Thus, who gets to debate is decided by a small number of people in the pay of the very corporations whose interests are threatened by a Pat Buchanan or a Ralph Nader. Such people have every incentive to make sure that discordant voices are kept out. In 1996 the CPD ruled that Ross Perot could not take part in the debates. Why? Because the "experts" it consulted said that he had no realistic chance of winning the presidency. "Participation is not extended to candidates because they might prove interesting or entertaining," Paul Kirk explained patronizingly.
Perot's exclusion was amazing. Here was a man who had won almost a fifth of the popular vote in 1992, had launched a new political party and had taken a prominent part in national debates like the one over NAFTA. Perot sued the commission and lost. In his suit, he argued that the CPD, the Democrats, the Republicans and their financial backers were rigging the system against outsiders.
It is outrageous that we take the commission's self-serving recommendations seriously. The 15-percent hurdle is preposterous. Using such criteria, George Wallace in 1968 would not have been able to take part in the presidential debates, had there been any that year. He only got 13 percent of the vote. Yet he carried five states and went on to dominate political life for the next 25 years.
It would have been hard also in 1984 to justify Walter Mondale debating Ronald Reagan, for he did not have the remotest possibility of winning. Moreover, why shouldn't the commission's standards not also hold for the primaries? How dare all those Republican hopefuls presume to share a platform with George W. Bush when he led them by almost 50 points! In many countries, political parties secure important cabinet positions on the basis of as little as 5 percent of the vote. Were they operating in the United States, Germany's Free Democrats or Greens would long ago have been written off as the loony fringe.
The debates are for the American people?not for the corporations or the monopolistic political parties. Buchanan and Nader should be there. As should the Libertarians. We might then get a debate that will consist of something more than well-rehearsed one-liners, stump speech excerpts and corny homilies.
Charles Glass The London Desk
Dissing Mandela Nelson Mandela came to town last week, and New Labor couldn't find time for a parade. Mandela may not be Mike Tyson, for whom Britain's ascetic home secretary, Jack Straw, waived restrictions on admitting convicted felons in time for one of the feeblest matches (sic) in boxing history on Rupert Murdoch's Sky Television. But Mandela is a recognized brand. Prime Minister Tony Blair usually attaches himself to big names. Remember his appearance at Princess Diana's funeral and his attempts to hijack the Queen Mother's upcoming 100th birthday? I expect to see him on Coronation Street, the country's longest-running soap opera. It's not like Tony to pass up the chance to "get down" with an African folk hero.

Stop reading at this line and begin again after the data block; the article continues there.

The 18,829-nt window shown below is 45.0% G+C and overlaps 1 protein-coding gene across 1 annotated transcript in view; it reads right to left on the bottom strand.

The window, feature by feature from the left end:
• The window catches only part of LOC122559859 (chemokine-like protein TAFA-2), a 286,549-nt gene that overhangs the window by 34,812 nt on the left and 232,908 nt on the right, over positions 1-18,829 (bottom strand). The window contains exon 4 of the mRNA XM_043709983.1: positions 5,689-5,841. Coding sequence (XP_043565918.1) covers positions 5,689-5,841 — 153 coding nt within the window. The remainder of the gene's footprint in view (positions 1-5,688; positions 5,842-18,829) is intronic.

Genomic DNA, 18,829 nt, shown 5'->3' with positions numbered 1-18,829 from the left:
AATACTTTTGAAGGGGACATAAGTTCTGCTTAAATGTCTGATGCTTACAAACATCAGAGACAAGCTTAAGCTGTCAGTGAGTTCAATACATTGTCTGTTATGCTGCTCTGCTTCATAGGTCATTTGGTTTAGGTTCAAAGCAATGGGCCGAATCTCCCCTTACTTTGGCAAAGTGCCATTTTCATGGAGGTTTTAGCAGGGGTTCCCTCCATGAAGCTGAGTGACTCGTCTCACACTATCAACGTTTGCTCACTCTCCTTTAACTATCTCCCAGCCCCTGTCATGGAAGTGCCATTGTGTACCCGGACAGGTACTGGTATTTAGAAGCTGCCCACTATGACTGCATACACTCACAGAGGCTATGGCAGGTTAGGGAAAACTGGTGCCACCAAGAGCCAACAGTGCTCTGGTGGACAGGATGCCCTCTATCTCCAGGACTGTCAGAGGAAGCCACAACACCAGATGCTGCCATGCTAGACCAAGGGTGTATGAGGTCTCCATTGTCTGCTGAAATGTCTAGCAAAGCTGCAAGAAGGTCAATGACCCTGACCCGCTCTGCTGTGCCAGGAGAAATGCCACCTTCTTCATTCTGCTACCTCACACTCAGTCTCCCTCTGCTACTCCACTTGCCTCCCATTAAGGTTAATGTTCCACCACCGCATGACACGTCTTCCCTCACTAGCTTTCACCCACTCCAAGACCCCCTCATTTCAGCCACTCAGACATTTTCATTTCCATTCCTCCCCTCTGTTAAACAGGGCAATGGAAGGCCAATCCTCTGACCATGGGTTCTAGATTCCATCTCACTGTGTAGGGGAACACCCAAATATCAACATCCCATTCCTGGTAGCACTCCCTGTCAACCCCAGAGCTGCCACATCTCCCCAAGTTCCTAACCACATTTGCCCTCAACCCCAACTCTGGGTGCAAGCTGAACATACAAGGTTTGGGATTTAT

Mandela is hard to beat: the years in prison; the suffering to topple a brutal state; the good grace he showed his former persecutors; his emulation of the father of African nationalism, Tanzania's Julius Nyerere, in standing down at the end of his term, when he could have served for life. He's like Pope John Paul II, a man of global stature. No one, apart from Blair's mentor Bill Clinton, could beat Tony to a photo-op with Mandela or the pope. Or Oasis' Liam Gallagher.
Something went wrong, however. Mandela made himself persona non grata with the New Hawks of New Labor the way the pope does when he disparages capitalism for its injustice and vulgarity. If the pope visited Britain and launched into one of his anti-capitalist epistles, Blair would ditch him faster than he did his paymaster-general, Geoffrey Robinson, when the press got hold of his financial statements.
Mandela should have read a New Labor script: "Thank you, Brother Blair, for your courageous stand against Apartheid. When the chips were down, you didn't drink KWV Cabernet with your Boerewurst." They'd have given him an honorary knighthood and sent him home with Downing Street matchbooks. But Mandela blew it. He castigated the guardians of the new world order. In London, Mandela told his biographer, Anthony Sampson, that "I am resentful about the type of things America and Britain are doing. They want now to be the policemen of the world, and I'm sorry that Britain has joined the U.S. in this regard." Wrong, wrong, wrong. If he'd checked with Blair's crack flack, Alastair Campbell, the New Labor version of Mandela's pronouncement would have been, "We in Africa are very grateful that our traditional benefactors, the U.S. and British, offer aid to the weak and oppressed. We black folk, like the Arabs and Slavs, rest easy knowing the B-52s are overhead to protect us." Instead, he was ungrateful for Anglo-American largesse: "They [the U.S. and Britain] must persuade countries like China or Russia who threaten to veto their decisions at the UN. They must sit down and talk to them. They can't just ignore them and start their own actions." Of course, they can and do ignore the UN and start their own actions. Look at Kosovo. Look at the prolonged starvation of Iraq and the American browbeating to keep the UN in line.